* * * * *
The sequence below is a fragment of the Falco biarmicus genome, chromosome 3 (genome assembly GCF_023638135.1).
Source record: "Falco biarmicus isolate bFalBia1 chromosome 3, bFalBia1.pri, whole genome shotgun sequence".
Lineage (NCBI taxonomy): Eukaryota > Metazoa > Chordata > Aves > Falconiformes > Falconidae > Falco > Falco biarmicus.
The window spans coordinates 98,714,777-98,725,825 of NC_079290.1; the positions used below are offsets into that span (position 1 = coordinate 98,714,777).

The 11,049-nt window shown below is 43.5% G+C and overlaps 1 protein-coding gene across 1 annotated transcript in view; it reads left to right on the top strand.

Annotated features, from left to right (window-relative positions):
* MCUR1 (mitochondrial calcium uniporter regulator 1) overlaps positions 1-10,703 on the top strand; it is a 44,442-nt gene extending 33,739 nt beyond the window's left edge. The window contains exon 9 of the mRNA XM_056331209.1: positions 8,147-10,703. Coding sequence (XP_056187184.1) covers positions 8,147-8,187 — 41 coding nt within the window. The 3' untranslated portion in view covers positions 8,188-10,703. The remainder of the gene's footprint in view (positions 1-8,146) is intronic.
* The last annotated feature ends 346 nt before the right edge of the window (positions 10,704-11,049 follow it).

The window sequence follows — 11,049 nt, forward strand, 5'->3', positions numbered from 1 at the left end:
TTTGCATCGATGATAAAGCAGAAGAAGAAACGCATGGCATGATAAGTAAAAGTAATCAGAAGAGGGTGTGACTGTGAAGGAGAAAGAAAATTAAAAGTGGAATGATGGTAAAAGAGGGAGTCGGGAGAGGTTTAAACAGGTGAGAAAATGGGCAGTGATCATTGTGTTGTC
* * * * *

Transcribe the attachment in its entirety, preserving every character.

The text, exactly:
The sequence below is a fragment of the Falco biarmicus genome, chromosome 3 (genome assembly GCF_023638135.1).
Source record: "Falco biarmicus isolate bFalBia1 chromosome 3, bFalBia1.pri, whole genome shotgun sequence".
Lineage (NCBI taxonomy): Eukaryota > Metazoa > Chordata > Aves > Falconiformes > Falconidae > Falco > Falco biarmicus.
The window spans coordinates 98,714,777-98,725,825 of NC_079290.1; the positions used below are offsets into that span (position 1 = coordinate 98,714,777).

The 11,049-nt window shown below is 43.5% G+C and overlaps 1 protein-coding gene across 1 annotated transcript in view; it reads left to right on the top strand.

Annotated features, from left to right (window-relative positions):
* MCUR1 (mitochondrial calcium uniporter regulator 1) overlaps positions 1-10,703 on the top strand; it is a 44,442-nt gene extending 33,739 nt beyond the window's left edge. The window contains exon 9 of the mRNA XM_056331209.1: positions 8,147-10,703. Coding sequence (XP_056187184.1) covers positions 8,147-8,187 — 41 coding nt within the window. The 3' untranslated portion in view covers positions 8,188-10,703. The remainder of the gene's footprint in view (positions 1-8,146) is intronic.
* The last annotated feature ends 346 nt before the right edge of the window (positions 10,704-11,049 follow it).

The window sequence follows — 11,049 nt, forward strand, 5'->3', positions numbered from 1 at the left end:
TTTGCATCGATGATAAAGCAGAAGAAGAAACGCATGGCATGATAAGTAAAAGTAATCAGAAGAGGGTGTGACTGTGAAGGAGAAAGAAAATTAAAAGTGGAATGATGGTAAAAGAGGGAGTCGGGAGAGGTTTAAACAGGTGAGAAAATGGGCAGTGATCATTGTGTTGTC